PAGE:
Fiscal Policy and Migration in the EU: Does the Tiebout Hypothesis Apply?

Socrates Karidis, Michael Quinn

Research output: Chapter in Book/Report/Conference proceedingConference proceedingpeer-review


The focus of this paper is the impact of fiscal policies on international migration flows. The Tiebout hypothesis proposes that individuals consider differences in tax rates and social spending when making migration decisions. While evidence of the Tiebout hypothesis has been found in several domestic U.S. and Canadian studies, this is the first paper to test the Tiebout hypothesis using bilateral international migration flows.

The Maastricht treaty has created a unique opportunity to study migration in an international context by removing legal barriers to migration within the European Union. Using data from EU countries throughout the 1980s and 1990s, this paper finds significant statistical support for the Tiebout hypothesis with regards to international migration flows. These results suggest that achieving greater fiscal harmonization across countries would lower migration flows. The results also imply that EU countries which are resistant to achieving fiscal harmonization with members may, as a result, have problems in attaining their other goal of reducing immigration (inward) from these countries.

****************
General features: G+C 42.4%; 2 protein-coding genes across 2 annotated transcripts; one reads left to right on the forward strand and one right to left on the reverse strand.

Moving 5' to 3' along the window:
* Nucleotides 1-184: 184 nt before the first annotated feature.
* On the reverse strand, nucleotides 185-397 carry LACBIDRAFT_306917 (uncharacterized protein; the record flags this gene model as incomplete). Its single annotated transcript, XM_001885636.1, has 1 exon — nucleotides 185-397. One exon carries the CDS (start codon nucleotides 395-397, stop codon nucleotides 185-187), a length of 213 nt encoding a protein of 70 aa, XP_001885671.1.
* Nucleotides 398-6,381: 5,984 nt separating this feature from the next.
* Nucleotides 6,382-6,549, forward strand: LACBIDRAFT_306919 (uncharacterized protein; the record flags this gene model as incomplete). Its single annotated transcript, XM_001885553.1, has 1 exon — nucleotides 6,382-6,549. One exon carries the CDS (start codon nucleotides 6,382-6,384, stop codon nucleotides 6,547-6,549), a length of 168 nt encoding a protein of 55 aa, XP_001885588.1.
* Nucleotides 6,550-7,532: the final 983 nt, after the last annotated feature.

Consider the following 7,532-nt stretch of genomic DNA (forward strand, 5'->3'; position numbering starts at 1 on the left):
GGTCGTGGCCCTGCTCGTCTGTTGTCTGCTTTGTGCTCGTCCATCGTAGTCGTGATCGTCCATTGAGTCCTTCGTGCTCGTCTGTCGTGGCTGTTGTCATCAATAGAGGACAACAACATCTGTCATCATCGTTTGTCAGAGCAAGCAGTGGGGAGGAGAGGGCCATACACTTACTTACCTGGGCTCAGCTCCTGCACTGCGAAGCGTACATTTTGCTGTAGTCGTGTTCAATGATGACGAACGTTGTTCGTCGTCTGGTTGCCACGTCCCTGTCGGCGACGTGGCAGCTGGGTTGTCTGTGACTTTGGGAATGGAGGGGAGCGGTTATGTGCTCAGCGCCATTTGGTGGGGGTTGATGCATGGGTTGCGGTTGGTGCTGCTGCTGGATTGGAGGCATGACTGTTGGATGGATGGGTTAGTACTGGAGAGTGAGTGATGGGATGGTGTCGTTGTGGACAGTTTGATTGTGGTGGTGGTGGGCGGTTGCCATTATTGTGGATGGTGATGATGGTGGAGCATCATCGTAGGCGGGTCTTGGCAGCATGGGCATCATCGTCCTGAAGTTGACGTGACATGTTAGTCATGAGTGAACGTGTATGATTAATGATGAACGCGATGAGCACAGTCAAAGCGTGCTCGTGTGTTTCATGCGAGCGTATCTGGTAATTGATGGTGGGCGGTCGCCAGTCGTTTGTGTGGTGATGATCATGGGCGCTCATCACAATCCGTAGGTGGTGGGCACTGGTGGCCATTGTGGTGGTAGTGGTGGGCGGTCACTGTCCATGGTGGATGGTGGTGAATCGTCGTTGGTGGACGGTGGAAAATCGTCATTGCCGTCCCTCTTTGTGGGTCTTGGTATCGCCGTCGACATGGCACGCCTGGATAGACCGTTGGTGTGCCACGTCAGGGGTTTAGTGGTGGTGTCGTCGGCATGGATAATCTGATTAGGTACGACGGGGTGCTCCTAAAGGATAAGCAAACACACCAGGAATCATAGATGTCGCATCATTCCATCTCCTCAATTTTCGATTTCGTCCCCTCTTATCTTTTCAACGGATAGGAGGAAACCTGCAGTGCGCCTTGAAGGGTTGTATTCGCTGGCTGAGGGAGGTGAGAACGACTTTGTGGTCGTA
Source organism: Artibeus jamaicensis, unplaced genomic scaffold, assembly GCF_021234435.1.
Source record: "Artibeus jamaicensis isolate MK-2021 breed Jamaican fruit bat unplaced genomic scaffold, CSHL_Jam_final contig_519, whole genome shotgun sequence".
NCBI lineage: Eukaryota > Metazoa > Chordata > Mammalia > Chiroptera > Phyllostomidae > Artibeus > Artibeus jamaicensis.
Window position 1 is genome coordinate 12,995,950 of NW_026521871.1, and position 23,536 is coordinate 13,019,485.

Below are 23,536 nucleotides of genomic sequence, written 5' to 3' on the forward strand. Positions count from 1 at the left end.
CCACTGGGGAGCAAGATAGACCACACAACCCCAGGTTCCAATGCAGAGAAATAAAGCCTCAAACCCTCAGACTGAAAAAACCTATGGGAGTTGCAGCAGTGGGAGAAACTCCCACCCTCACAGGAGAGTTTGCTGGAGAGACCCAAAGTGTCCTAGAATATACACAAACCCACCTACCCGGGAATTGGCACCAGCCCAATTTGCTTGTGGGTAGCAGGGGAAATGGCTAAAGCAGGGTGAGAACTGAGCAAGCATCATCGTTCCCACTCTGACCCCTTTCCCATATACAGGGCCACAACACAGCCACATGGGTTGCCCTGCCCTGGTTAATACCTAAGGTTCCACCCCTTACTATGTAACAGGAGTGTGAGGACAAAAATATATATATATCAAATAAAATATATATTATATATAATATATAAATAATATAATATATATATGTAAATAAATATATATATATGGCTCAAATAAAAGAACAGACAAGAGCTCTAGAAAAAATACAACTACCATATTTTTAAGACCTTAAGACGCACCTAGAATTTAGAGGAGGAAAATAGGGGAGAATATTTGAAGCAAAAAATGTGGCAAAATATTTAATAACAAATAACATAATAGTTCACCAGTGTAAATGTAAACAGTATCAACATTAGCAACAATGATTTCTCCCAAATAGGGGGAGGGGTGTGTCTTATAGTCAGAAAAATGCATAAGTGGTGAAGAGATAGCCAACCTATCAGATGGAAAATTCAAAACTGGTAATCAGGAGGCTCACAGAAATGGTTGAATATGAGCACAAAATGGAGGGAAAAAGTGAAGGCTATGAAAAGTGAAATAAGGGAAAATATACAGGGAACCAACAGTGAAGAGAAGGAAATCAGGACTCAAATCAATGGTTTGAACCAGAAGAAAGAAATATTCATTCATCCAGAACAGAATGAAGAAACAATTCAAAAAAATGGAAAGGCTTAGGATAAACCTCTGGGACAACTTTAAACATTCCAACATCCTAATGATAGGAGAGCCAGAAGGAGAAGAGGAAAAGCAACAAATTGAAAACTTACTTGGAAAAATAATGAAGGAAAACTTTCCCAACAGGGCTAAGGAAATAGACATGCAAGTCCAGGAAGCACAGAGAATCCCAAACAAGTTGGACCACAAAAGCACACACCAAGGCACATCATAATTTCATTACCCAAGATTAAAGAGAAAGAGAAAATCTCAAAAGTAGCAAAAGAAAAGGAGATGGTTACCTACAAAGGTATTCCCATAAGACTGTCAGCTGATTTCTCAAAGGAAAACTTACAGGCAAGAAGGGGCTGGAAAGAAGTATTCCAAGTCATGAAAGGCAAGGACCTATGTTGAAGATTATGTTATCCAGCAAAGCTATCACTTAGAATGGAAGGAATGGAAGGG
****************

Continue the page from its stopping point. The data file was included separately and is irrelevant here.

Original languageEnglish
Title of host publication6th Global Conference on Business & Economics
PublisherLynchburg College
Number of pages18
ISBN (Print)0-9742114-6-X
Publication statusPublished - 15 Oct 2006
Externally publishedYes
EventGlobal Conference on Business and Economics - Cambridge, United States
Duration: 15 Oct 200617 Oct 2006
Conference number: 6


ConferenceGlobal Conference on Business and Economics
Country/TerritoryUnited States


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